11 July 2024

Democrat Party veteran Chalermchai Srion is now caretaker of the party’s top two posts – leader and secretary general – after Jurin Laksanawisit stepped down as acting Democrat chief.

Both politicians quit their posts shortly after the May 14 general election to take responsibility for the party’s poor performance in the national vote, which saw Democrat MP seats drop from 52 in the 2019 election to 25.

But Jurin stayed on as acting party leader and Chalermchai as acting secretary general.

Thailand’s oldest political party, formed in April 1946, has suffered infighting over recent years that has seen many long-time key figures leave to join other parties.

Those who remained have been at loggerheads – particularly over who should become the next leader of the opposition party. Two previous party meetings, in July and August, to select a new leader and other executives, failed to reach a quorum after a boycott by supporters of former Democrat leader and ex-premier Abhisit Vejjajiva.

The stayaway by Abhisit’s supporters blocked the rival group led by Chalermchai from securing the party leadership.

Advantage by numbers

Chalermchai’s faction would almost certainly prevail in any vote because, under party rules, Democrat MPs control 70% of the votes and non-MP party members only 30%.

His faction, which backs Democrat ex-MP and acting deputy leader Narapat Kaeothong as the new party leader, has 20 of the 25 Democrat MPs. Abhisit’s supporters sought to change the 70:30 rule, but failed.

Chalermchai, 58, was elected as the new acting Democrat leader by the party’s caretaker executive board at a meeting on November 14, when Jurin announced his resignation as acting leader.

Chalermchai’s rise comes at a time when the Democrats are severely split. While Abhisit’s supporters and Democrat seniors back the party’s status quo and existing rules, Chalermchai’s faction seeks reform and revision of rules to allow promising young politicians to assume the party leader’s post.

According to current rules, a candidate for Democrat leader should have been a party member for at least five years, an elected MP, or a government minister nominated by the party.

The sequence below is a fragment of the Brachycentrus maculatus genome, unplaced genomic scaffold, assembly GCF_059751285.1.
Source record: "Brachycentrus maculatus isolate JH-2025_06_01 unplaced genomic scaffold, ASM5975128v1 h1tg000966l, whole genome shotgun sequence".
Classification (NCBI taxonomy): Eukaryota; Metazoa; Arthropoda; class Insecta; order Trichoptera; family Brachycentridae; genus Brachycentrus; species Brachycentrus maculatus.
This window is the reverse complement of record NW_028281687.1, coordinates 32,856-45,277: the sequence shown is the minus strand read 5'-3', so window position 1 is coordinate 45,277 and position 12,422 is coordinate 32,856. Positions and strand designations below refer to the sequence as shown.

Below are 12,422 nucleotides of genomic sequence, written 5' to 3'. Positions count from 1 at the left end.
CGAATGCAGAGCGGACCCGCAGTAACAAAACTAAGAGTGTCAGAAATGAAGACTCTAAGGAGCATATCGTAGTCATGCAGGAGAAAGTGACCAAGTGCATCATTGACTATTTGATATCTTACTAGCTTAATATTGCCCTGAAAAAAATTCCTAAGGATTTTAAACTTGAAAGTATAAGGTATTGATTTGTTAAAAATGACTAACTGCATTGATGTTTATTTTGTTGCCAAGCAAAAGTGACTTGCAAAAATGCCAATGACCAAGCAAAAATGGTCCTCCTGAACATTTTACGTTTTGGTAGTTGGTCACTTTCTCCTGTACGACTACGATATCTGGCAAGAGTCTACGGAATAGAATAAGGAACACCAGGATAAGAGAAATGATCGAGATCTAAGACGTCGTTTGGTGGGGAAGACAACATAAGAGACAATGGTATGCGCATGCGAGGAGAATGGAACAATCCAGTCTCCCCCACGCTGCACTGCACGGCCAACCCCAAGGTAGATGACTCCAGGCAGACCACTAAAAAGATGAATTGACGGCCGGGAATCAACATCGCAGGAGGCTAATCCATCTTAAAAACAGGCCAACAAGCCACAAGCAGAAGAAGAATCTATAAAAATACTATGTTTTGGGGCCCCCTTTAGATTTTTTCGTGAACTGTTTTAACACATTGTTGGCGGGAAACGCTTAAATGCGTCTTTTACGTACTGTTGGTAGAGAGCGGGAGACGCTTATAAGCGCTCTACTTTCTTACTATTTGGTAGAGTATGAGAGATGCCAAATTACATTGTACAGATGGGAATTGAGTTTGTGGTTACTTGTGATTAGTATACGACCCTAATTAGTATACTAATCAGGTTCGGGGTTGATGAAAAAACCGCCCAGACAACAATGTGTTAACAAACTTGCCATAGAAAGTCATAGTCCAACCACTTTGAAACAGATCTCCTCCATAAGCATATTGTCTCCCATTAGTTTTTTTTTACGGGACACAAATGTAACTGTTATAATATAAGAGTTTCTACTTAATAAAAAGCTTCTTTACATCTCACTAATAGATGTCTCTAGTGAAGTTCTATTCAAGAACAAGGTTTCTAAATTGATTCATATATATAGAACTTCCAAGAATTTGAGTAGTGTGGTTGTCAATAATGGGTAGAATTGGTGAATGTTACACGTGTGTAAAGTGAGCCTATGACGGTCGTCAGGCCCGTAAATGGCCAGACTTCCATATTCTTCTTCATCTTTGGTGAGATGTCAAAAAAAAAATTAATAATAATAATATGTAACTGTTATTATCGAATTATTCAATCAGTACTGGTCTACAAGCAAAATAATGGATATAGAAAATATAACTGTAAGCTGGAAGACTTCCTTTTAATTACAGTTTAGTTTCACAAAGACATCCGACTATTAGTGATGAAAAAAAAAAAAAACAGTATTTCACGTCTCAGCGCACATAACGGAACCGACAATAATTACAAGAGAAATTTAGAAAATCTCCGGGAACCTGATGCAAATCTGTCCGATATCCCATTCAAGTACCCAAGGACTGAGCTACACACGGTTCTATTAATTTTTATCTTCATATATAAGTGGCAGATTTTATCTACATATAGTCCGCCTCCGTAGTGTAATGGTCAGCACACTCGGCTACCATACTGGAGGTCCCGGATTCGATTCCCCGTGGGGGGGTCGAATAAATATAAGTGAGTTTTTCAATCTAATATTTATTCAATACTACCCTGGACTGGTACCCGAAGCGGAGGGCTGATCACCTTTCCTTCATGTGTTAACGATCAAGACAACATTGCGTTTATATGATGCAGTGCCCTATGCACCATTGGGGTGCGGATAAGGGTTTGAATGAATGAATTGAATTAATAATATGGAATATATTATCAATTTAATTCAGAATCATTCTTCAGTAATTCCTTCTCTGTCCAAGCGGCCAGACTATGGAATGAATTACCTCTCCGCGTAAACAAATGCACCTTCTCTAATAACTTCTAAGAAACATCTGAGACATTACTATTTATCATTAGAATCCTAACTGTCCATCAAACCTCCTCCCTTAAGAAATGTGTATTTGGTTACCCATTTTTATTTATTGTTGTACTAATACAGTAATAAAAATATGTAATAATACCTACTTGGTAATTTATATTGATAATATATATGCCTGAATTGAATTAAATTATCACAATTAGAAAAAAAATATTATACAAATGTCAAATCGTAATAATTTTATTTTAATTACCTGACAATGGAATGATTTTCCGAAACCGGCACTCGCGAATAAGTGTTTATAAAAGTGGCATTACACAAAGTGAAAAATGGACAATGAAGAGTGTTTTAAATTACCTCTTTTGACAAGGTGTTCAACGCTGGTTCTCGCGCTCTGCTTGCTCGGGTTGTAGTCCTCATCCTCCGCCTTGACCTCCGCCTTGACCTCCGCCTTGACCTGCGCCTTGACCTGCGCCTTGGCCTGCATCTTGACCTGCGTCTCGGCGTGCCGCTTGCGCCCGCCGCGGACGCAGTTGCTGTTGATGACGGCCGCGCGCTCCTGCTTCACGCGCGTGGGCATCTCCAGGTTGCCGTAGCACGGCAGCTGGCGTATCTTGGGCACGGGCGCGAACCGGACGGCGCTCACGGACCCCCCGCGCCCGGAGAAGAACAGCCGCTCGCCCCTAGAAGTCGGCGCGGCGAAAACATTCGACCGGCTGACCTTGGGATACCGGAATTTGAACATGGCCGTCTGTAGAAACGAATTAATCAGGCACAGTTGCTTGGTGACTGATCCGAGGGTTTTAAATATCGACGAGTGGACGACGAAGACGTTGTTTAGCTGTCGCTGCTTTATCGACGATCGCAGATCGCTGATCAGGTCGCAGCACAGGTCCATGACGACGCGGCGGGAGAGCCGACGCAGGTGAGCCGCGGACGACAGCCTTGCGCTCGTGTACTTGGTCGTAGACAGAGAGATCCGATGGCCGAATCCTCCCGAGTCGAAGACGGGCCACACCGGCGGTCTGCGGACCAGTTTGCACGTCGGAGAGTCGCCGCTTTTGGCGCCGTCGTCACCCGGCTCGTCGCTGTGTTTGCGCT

MPs in Chalermchai’s faction point out that this restriction prevents new Democrat politicians like Suchatvee Suwansawat, an engineering professor who contested the last Bangkok governor election for the Democrats, from becoming new party leader.

Slim chance for Abhisit

Analysts view that Abhisit has only a slim chance of returning as Democrat leader, reckoning that someone from Chalermchai’s faction has a far higher chance.

While some politicians in Chalermchai’s faction maintain that Narapat, acting deputy party leader in charge of the North, is still its candidate for the top job, other Democrat MPs loyal to Chalermchai reportedly suggest he should take the helm himself to help prevent further party division and restore its popularity. These Democrats agree that Chalermchai is the only option for leader in this situation, according to a party source.

One potential obstacle for Chalermchai is his promise before this year’s election that he would quit politics if the Democrats won fewer than the 52 MP seats they gained in 2019. However, his supporters argue that Chalermchai made the vow in a bid to protect the party at a time of crisis rather than for his own benefit.

Lack of quorum less likely

To overcome the quorum problem, the party’s caretaker executive board – dominated by MPs from Chalermchai’s faction – resolved at the last meeting to add 150 “reserve voters” who can step in if existing voters are absent.

This offers an advantage to Chalermchai’s faction at the next vote for a new Democrat leader and executive board, due on December 9.

Born on March 7, 1965, in Prachuap Khiri Khan province, Chalermchai obtained his bachelor’s degree in law from Ramkhamhaeng University and a master’s in liberal arts (policy and planning) from Krirk University.

He launched his political career in 1990 after being elected to the provincial administrative council in his hometown. He became chairman of Prachuap Khiri Khan’s Provincial Administrative Council in 1995, serving until 1997.

Chalermchai entered Parliament for the first time at the age of 36 after being elected to represent his home province. He was re-elected in 2005, 2007, and 2011. However, he failed to get elected in the two previous general elections.

Chalermchai served as labour minister in the Abhisit government between June 2010 and August 2011, and as agriculture minister in the previous administration led by General Prayut Chan-o-cha from July 2019 to September 2023.

He previously served as Democrat deputy leader and secretary general, before assuming the post of acting leader.

Thai PBS World’s Political Desk